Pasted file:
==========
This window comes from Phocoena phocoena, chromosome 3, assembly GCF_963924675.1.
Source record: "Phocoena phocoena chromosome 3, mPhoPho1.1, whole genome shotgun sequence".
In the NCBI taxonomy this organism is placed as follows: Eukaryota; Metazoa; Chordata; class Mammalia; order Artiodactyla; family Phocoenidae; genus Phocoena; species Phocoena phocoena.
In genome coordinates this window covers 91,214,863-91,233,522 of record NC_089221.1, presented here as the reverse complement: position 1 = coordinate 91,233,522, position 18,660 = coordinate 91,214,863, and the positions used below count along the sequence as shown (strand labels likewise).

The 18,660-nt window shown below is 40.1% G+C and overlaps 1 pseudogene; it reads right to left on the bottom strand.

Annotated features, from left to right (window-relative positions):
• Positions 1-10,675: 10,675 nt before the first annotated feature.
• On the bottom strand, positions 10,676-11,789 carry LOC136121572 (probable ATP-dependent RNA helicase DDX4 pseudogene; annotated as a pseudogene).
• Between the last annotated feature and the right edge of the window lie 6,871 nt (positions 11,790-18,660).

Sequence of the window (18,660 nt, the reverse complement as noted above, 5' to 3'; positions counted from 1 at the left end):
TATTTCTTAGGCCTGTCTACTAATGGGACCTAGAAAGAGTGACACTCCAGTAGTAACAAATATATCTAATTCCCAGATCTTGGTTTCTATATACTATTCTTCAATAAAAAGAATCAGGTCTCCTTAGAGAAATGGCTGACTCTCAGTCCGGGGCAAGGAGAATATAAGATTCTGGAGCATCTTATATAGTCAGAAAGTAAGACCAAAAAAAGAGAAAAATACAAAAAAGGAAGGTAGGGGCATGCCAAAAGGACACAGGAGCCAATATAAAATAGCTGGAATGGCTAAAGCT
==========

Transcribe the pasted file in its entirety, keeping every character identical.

This window comes from Phocoena phocoena, chromosome 3, assembly GCF_963924675.1.
Source record: "Phocoena phocoena chromosome 3, mPhoPho1.1, whole genome shotgun sequence".
In the NCBI taxonomy this organism is placed as follows: Eukaryota; Metazoa; Chordata; class Mammalia; order Artiodactyla; family Phocoenidae; genus Phocoena; species Phocoena phocoena.
In genome coordinates this window covers 91,214,863-91,233,522 of record NC_089221.1, presented here as the reverse complement: position 1 = coordinate 91,233,522, position 18,660 = coordinate 91,214,863, and the positions used below count along the sequence as shown (strand labels likewise).

The 18,660-nt window shown below is 40.1% G+C and overlaps 1 pseudogene; it reads right to left on the bottom strand.

Annotated features, from left to right (window-relative positions):
• Positions 1-10,675: 10,675 nt before the first annotated feature.
• On the bottom strand, positions 10,676-11,789 carry LOC136121572 (probable ATP-dependent RNA helicase DDX4 pseudogene; annotated as a pseudogene).
• Between the last annotated feature and the right edge of the window lie 6,871 nt (positions 11,790-18,660).

Sequence of the window (18,660 nt, the reverse complement as noted above, 5' to 3'; positions counted from 1 at the left end):
TATTTCTTAGGCCTGTCTACTAATGGGACCTAGAAAGAGTGACACTCCAGTAGTAACAAATATATCTAATTCCCAGATCTTGGTTTCTATATACTATTCTTCAATAAAAAGAATCAGGTCTCCTTAGAGAAATGGCTGACTCTCAGTCCGGGGCAAGGAGAATATAAGATTCTGGAGCATCTTATATAGTCAGAAAGTAAGACCAAAAAAAGAGAAAAATACAAAAAAGGAAGGTAGGGGCATGCCAAAAGGACACAGGAGCCAATATAAAATAGCTGGAATGGCTAAAGCT